For example, the useful life of a floor renovation project should not exceed the useful life of the building asset to which it relates because it is an integral part of the building that cannot exist on its own. Alternately, a wing addition to a building could have a useful life that exceeds the life of the building to which it is attached.

Building improvements increasing the building’s useful life by at least 25 percent of the original life period should be capitalized in one of two ways:

  1. Capitalize as a betterment and record as an addition of value to the existing building using a parent/child asset management relationship. The parent’s useful life should be modified for the increase in useful life.

  2. Recapitalize the unamortized portion of the original building along with the eligible improvements as a new building asset and retire the original building asset. This procedure would be used in cases where major renovations are completed.


7.4.3 Depreciation Methodology

The straight-line depreciation method (historical cost less residual value, divided by useful life) will be used for buildings, building improvements, and their components. For useful lives of buildings, see Sections 7.15.1 and 7.15.2. Subsequent improvements that change the use or function of the building shall be depreciated.

Buildings designated as “historical” by the Georgia Department of Natural Resources will not be depreciated unless used in the operations of the University System of Georgia. However, any improvements or betterments not deemed “historical” by the Georgia Department of Natural Resources will be depreciated the same as any other improvements or betterments made to a building.


7.4.4 Capitalization Threshold

The capitalization threshold for buildings and building improvements is $100,000. Examples of expenditures to be capitalized as buildings include:

Purchased Buildings

  • Original purchase price
  • Expenses for remodeling, reconditioning, or altering a purchased building to make it ready to use for the purpose for which is was acquired
  • Environmental compliance, such as asbestos abatement, etc.
  • Professional fees, such as legal, architectural, inspections, title searches, etc.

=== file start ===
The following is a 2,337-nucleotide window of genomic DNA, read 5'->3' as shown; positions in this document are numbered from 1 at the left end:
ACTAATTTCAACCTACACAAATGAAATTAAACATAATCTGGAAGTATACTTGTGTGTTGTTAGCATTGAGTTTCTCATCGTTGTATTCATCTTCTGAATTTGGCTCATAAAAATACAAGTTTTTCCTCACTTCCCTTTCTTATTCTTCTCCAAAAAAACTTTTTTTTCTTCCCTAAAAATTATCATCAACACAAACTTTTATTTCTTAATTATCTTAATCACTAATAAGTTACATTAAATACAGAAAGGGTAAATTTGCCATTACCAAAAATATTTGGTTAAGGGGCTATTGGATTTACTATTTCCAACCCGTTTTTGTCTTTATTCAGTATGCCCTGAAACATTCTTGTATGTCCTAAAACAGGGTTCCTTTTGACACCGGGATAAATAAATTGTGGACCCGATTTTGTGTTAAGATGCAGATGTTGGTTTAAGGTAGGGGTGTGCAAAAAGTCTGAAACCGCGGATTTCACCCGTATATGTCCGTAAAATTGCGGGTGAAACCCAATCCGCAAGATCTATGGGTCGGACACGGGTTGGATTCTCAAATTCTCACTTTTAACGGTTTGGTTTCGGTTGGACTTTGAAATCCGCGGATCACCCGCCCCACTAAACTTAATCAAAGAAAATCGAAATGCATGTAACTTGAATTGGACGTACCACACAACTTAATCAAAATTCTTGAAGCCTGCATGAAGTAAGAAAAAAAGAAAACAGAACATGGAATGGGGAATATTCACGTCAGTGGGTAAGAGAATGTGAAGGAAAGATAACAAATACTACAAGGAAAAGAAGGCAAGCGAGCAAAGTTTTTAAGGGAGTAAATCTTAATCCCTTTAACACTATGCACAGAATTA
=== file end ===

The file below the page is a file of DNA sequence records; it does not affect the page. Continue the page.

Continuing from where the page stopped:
• Payment of unpaid or accrued taxes on the building to date of purchase
  • Cancellation or buyout of existing leases
  • Other costs required to place or render the asset into operation

Constructed Buildings

  • Completed project costs
  • Interest accrued during construction
  • Cost of excavating, grading, or filling of land for a specific building
  • Expenses incurred for the preparation of plans, specifications, blueprints, etc.
  • Cost of building permits
  • Professional fees, such as legal, architectural, engineering, management fees for design and supervision, etc.
  • Costs of temporary buildings used during construction
  • Unanticipated costs such as rock blasting, piling, relocation of the channel of an underground stream, etc.
  • Permanently attached fixtures or machinery that cannot be removed without impairing the use of the building
  • Additions to buildings, such as expansions, extensions, enlargements, etc.

Examples of expenditures to be capitalized as improvements to buildings include:

Note: For a replacement to be capitalized, it must be a part of a major repair or rehabilitation project, which meets or exceeds the capitalization threshold, or the expenditure increases the value or useful life of the building by 25 percent, such as renovation of a student center. A replacement also may be capitalized if the new item/part is of significantly improved quality and higher value compared to the old item/part. For example, replacement of an old shingle roof with a new fireproof tile roof would be capitalized, while replacement or restoration to original utility level would not. Determinations must be made on a case-by-case basis.

  • Conversion of attics, basements, etc., to usable office clinic, research, or classroom space.
  • Structures attached to the building, such as covered patios, sunrooms, garages, carports, enclosed stairwells, etc.
  • Installation or upgrade of heating and cooling systems, including ceiling fans and attic vents
  • Original installation or upgrade of wall or ceiling covering, such as carpeting, tile, paneling, parquet, etc.
  • Structural changes, such as reinforcement of floors or walls, installation or replacement of beams, rafters, joists, steel grids, or other interior framing
  • Installation or upgrade of window or door frames, upgrading of windows or doors, built-in closets and cabinets, etc.
  • Interior renovation associated with casings, baseboards, light fixtures, ceiling trim, etc.
  • Exterior renovation, such as installation or replacement of siding, roofing, masonry, etc.
  • Installation or upgrade of plumbing and electrical wiring
  • Installation or upgrade of phone or closed circuit television systems, networks, fiber optic cable, wiring required in the installation of equipment that will remain in the building, etc.
  • Other costs associated with the above improvements

7.4.5 Building Maintenance Expense

The following are examples of expenditures not to capitalize as improvements to buildings. Instead, these items should be recorded as maintenance expense.